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20121120
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Search Results 0 to 19 of about 20 (some duplicates have been removed)
of value for what i pay. >> bill: they say we're doing this in the legacy of ronald reagan. bull you know what. ronald reagan raised taxes five times. >> reagan would have no place in the current republican party given some of the things they did. grover norquist holds him up as an icon. grover is in a completely different place than he is on taxes. >> bill: why don't the media expose these people as the liars and hypocrites that they are? >> because they're fair and balanced. >> bill: so are we going over the fiscal cliff? >> i think we are. i think we are. for a couple of reasons. one, there's not a whole lot of time. it is six weeks from tomorrow to the start -- >> bill: they don't have any backbone. >> that's number two. number three 80 lame ducks who may not show up to vote. plus you've got this stale -- continuing stalemate on tax and spending policies and then on top of everything else, it is not really a fiscal cliff. it is a fiscal slope. it stays in place. they called it a cliff but the damage to
conference after being re-elected to a second term as president, then president ronald reagan was asked if he had anything to say to the people in the country who did not vote for him and who did not feel that they were part of the reagan revolution. he was also asked about nancy reagan falling down and bumping her head right before the election. he said that she had a tender lump on the side of her head, but that she would be fine. in president clinton's first press conference, after he was re-elected to a second term, the president started to answer a question about the role of first lady hillary clinton in the second clinton term, before he sort of diverted himself into talking about just how damned tired he was. >> well, let me answer the question about hillary. i think what first lady will do is something that i think it will be consistent with what she's been doing, but we have not, frankly, we've been too tired to talk about it. yesterday, i'm embarrassed to tell the american people, i actually slept past noon. i was tired. >> there's no shame in that. >> in the first press conference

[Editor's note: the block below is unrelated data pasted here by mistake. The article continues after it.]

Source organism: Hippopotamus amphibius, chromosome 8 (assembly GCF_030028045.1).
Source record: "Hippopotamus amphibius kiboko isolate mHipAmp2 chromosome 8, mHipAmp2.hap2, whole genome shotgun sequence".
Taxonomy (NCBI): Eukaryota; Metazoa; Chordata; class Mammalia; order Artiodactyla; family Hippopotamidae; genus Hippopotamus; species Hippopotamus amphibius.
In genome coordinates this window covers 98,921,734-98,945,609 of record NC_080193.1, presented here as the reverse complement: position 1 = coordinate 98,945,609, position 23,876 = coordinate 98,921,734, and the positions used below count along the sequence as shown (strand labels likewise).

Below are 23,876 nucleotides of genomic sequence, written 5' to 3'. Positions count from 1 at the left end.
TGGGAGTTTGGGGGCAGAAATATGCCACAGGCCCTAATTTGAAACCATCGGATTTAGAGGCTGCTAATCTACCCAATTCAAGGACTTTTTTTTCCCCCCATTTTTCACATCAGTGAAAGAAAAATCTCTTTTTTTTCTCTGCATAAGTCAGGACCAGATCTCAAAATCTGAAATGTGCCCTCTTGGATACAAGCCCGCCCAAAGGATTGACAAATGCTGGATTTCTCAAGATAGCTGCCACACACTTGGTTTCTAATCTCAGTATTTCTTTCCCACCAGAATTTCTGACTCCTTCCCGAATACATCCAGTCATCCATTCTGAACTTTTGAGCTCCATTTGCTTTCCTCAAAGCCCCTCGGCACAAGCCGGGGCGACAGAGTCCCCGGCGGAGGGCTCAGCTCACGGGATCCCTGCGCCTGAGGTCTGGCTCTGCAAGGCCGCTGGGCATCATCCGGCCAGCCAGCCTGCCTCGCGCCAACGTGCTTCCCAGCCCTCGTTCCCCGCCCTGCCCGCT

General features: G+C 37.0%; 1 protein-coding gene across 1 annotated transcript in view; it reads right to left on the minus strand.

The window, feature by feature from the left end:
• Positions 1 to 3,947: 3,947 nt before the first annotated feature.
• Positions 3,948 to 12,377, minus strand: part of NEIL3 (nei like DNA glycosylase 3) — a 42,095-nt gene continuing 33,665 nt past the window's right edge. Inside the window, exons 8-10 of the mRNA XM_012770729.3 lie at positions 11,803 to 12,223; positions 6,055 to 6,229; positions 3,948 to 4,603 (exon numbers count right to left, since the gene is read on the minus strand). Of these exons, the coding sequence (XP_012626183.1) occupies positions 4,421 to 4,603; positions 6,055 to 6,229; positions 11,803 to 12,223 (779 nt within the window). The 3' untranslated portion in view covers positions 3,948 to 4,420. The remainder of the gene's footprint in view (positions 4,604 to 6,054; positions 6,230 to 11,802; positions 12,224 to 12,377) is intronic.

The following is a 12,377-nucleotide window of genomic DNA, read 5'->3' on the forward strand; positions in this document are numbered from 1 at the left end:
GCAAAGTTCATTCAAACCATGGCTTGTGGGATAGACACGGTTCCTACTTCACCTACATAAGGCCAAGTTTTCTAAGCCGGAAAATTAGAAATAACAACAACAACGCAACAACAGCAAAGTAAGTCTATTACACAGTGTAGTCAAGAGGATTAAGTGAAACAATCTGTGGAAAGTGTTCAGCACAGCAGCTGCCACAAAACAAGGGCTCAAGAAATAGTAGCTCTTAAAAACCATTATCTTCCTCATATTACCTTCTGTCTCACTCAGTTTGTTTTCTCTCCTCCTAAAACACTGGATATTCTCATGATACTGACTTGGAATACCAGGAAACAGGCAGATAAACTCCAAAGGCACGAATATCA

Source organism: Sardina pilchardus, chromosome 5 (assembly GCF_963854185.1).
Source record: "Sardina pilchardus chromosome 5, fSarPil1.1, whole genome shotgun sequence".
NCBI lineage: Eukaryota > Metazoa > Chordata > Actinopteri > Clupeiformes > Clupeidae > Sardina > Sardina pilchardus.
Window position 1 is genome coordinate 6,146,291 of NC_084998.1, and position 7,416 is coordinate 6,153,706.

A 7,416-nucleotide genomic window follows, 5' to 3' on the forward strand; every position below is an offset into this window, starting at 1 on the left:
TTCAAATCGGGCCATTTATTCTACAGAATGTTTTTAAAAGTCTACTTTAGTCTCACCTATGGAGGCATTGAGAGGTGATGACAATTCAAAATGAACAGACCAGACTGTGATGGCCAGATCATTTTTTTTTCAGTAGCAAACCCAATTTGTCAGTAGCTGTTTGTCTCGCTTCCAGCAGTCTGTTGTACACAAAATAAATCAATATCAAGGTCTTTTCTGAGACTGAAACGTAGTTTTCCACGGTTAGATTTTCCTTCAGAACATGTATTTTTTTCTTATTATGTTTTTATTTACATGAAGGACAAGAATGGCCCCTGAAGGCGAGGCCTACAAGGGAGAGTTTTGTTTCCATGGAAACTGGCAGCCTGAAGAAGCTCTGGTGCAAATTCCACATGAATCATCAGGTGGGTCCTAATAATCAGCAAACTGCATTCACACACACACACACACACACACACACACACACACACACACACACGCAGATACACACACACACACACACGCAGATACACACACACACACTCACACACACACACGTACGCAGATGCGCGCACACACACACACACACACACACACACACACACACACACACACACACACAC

goal, like ronald reagan used to do, i want one headline, don't let the middle class be held hostage. he repeated it over and over again. >> reporter: he said it 19 times. >> he didn't want the headline to be switched by adversarial press or neutral press that didn't to want go with his line to say him, adamant, president adamant on rich paying 39.6%. maybe that's why you softened up to you. just an interpretation. >> reporter: i can tell you congressional republicans were happy with his response. they like to know there is some give. here's where the give could be, chris. nobody's talked about this. i mean, there's been some behind the scenes chatter on this, which is you could see tax rates temporarily go up just not all the way to 39%. it could be somewhere in the middle. ends up being the compromise for the one year. don't forget, this is all about setting the tax rates simply for 2013, while they negotiate larger tax reform. so, that could be what the wiggle room is. obviously, republicans have said they don't want to raise tax rates at all. they're fine with revenue. and the pr
was it, 1982 or 1983, back in the 1980's, tip o'neill and ronald reagan got together and made adjustments to social security that saved the program. that's my point. sometimes you need to adjust and change to save the very thing you care most about. and so tip o'neill didn't sell out the democratic party by embracing that agreement. the democrats in congress, many of them very progressive at that time who supported it, didn't work traders to the party. if we do it in a responsible way, a balanced and doesn't just gut the programs and just not all entitlement reform with no revenue, i think the base of the party and leaders and organized labor will understand. they also know the alternative is doing nothing, with bad damage to jobs and the economy. and ultimately insolvency of these programs themselves, or. b, the right wing of the republicans are coming in and taking over because we have done nothing to solve the problem and their answer to the solution would be much more draconian. host: jack. he's our first phone call for the senator. republican. go ahead. caller: mr. bayh, one question